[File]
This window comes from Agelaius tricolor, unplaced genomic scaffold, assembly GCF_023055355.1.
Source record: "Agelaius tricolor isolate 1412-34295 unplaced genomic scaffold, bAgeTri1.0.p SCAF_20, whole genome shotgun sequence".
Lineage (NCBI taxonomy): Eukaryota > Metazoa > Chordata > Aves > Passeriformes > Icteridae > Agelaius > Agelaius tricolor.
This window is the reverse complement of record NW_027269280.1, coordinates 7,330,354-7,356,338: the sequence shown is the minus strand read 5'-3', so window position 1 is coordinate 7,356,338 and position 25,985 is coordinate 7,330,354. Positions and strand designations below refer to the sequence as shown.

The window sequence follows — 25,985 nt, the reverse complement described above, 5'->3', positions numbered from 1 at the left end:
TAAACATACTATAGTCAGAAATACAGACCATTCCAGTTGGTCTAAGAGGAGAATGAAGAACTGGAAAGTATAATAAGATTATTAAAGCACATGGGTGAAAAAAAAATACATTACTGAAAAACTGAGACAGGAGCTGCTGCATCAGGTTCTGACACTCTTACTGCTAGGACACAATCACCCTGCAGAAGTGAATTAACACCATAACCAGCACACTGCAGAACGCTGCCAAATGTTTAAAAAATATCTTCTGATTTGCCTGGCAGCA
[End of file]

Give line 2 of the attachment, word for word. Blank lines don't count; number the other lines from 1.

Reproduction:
Source record: "Agelaius tricolor isolate 1412-34295 unplaced genomic scaffold, bAgeTri1.0.p SCAF_20, whole genome shotgun sequence".